Figure 2 – Productivity and Employment in the Manufacturing Sector relative to 1980

Data Visualization by Mark Muro of the MIT Technology Review[13]

 Conclusion & Outlook

When the inevitability of manufacturing employment loss is understood in tandem with the ability of trade agreements to meaningfully address problems like intellectual property theft, shifts in regional power towards China, military technology deficits, and the overall competitiveness of American products abroad, the case for an open US trade scheme with China becomes more than an economic issue- it becomes a security issue. Abolishing the Trans-Pacific Partnership or any future equivalent trade agreement with Asian economies simply cannot forestall the inevitable, and attempts to do so anyway will come at the far greater cost of allowing Asia to be China’s sphere of influence rather than the United States’. If Nye’s observation that soft, coercive power derived from economic and cultural supremacy matters just as much in a complex, globalized world as hard power is correct, the Trump administration’s recent inwards swing towards protectionism can be rationalized as an immense forfeiture of American global power projection.[14]

The military agrees. A letter sent in April of 2016 signed by no less than eight United States’ Generals and former Secretaries of Defense, explicitly requested legislators to protect the TPP for strategic reasons: “this is a choice between leading the world toward a future that supports U.S. values and interests, or standing back and allowing others—most likely China—to write the rules of the road for Asia in the 21st century… and let us be clear: trade rules written by China would not promote a trading system consistent with American interests and values.”[15] If the United States does want to dictate the terms of international relations for Asia in the 21st century, it will need to recognize (and quickly so) that the structures by which they have enjoyed a great deal of influence in the region is being shifted around them as China liberalizes and seeks to expand its influence over the political environment it inhabits.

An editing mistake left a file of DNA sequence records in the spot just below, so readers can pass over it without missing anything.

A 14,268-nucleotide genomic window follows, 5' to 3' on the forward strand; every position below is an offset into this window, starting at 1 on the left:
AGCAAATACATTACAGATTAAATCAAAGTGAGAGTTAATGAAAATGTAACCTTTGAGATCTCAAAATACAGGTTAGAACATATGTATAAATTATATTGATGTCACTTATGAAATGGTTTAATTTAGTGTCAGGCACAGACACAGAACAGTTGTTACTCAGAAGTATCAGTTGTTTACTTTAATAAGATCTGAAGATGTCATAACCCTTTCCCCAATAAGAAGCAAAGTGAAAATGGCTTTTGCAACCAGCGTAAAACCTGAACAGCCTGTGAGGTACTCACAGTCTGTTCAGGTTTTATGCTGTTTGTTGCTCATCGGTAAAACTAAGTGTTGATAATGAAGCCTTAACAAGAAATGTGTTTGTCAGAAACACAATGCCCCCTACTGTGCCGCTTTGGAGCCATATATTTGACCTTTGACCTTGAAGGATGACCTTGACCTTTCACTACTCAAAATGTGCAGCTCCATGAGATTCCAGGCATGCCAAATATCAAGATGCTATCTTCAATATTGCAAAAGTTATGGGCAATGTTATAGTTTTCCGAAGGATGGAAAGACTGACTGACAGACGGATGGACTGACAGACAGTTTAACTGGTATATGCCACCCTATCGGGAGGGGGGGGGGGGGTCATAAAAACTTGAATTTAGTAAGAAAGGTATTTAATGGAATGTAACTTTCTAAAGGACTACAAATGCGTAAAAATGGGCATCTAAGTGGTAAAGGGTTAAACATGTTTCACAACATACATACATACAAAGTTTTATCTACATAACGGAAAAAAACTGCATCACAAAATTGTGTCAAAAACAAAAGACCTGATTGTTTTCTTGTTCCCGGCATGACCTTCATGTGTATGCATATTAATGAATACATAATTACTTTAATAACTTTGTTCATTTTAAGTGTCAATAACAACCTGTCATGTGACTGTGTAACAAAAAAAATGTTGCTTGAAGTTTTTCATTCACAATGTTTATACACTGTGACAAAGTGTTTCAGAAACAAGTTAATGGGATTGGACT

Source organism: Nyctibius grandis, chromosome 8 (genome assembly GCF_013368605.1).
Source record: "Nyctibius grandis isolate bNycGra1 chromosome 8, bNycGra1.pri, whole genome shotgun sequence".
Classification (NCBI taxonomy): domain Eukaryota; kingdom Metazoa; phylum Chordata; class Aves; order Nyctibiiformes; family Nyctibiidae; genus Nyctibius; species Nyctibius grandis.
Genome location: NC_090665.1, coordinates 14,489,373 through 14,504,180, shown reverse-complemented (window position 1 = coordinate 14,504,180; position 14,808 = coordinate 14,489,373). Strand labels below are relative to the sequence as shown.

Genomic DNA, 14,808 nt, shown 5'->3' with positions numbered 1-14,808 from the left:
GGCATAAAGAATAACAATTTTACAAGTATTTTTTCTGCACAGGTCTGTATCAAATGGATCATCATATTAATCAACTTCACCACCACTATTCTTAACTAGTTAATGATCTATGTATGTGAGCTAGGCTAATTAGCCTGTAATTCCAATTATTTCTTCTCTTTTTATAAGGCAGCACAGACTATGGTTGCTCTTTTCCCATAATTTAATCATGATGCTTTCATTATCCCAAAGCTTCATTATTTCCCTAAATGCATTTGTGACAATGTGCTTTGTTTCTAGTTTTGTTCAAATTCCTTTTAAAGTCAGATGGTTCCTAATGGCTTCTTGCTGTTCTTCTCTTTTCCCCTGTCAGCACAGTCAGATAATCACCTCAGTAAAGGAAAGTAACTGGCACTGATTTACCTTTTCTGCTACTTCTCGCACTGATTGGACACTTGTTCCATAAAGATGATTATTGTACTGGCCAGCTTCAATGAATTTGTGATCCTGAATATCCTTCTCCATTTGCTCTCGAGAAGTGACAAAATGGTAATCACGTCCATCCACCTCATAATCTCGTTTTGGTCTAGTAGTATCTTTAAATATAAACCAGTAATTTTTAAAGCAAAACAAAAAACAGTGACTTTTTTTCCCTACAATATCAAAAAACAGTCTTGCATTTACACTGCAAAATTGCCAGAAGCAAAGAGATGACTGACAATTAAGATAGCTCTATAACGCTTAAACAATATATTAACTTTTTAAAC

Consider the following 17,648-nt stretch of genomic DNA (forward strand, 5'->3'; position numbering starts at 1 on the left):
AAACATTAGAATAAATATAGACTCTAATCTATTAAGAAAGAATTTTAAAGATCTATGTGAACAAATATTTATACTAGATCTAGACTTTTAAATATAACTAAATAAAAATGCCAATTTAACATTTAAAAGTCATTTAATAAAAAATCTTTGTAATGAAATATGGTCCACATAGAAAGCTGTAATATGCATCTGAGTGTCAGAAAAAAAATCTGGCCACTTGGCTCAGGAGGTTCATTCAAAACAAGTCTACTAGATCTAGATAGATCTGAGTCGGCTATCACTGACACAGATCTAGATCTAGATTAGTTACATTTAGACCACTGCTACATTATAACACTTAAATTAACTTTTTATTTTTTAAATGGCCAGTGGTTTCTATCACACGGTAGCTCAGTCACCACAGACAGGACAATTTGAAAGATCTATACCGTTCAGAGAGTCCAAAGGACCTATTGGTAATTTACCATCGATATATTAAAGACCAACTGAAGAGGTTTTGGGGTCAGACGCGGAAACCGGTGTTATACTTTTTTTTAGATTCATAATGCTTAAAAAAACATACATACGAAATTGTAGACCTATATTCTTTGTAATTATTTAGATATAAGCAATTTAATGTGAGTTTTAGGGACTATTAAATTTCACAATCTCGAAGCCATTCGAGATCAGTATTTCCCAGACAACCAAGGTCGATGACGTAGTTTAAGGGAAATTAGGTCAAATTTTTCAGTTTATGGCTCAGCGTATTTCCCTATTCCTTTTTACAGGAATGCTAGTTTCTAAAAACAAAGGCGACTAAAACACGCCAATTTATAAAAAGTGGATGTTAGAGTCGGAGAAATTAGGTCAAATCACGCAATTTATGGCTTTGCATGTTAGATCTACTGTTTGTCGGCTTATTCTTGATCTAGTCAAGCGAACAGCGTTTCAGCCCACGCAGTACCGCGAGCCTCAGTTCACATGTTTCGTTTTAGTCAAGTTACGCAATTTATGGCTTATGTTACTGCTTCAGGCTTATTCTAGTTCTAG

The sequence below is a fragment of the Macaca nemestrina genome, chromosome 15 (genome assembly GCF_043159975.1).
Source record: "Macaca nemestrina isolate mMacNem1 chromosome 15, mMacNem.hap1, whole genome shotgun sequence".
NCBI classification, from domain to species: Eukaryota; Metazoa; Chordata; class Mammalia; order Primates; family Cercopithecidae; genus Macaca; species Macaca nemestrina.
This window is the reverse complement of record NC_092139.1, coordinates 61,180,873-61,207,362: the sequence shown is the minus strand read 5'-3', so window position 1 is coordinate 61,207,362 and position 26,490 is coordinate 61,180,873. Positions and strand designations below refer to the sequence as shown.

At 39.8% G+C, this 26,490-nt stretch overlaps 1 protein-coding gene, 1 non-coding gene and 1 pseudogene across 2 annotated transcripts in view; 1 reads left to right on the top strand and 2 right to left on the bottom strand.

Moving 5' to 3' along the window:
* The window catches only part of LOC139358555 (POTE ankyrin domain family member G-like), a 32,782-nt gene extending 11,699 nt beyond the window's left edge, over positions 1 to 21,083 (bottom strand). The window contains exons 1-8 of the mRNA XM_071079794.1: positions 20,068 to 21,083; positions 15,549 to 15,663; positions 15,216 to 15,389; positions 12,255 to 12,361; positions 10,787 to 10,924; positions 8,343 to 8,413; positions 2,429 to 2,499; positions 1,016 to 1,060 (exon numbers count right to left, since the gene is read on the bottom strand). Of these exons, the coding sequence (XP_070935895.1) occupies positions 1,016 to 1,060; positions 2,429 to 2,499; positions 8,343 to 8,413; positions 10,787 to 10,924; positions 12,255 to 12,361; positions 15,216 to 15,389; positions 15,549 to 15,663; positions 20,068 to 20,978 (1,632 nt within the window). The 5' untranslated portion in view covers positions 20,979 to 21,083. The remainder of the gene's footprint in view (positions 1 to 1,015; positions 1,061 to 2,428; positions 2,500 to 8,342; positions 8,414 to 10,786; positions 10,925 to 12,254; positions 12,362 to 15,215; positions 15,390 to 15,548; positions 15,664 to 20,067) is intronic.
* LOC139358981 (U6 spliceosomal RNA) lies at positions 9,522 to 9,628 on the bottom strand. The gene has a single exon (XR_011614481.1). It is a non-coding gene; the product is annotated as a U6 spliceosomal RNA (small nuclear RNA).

In summation, China is slowly becoming a legitimate contender to American economic power, and the underlying concerns which motivate the push for protectionism are not unfounded- they just get the solution fundamentally wrong. What those welcoming a protectionist future fail to grasp is that the United States still, though perhaps less and less so as China’s economy grows, has the ability to choose how much of a leadership role they would like to take in the region and the world, and closing itself off only helps to make that option less and less feasible as the globalization process proceeds, instead of providing a meaningful and long-term solution. If Washington wants to abolish the TPP and pursue an era of American protectionism instead of embracing it and encouraging China’s participation, it may indeed manage to briefly postpone the inevitable decline of manufacturing employment it is so vocally critical of. But in the long run, it will lose far more than that: the ability to effectively mitigate the massive military cost of intellectual property theft, the ability to ward off any future currency devaluation in an effective capacity, the opportunity to make American exports as competitive as possible with Chinese products, and most of all: the ability to influence the region with the soft power it has established over decades of economic integration with the Asian economy. Worse still, if it decides to give up these things in this fervorous political attempt to deny its own changing economy, it will lose the manufacturing sector employment it gave so much up for anyways. This pivot in policy direction stands to be one of those monumental events that security analysts staidly look back on as the moment that the polarity of the power structure of the world changed. Coming events cast their shadow before them. What will they leave in their shadow behind?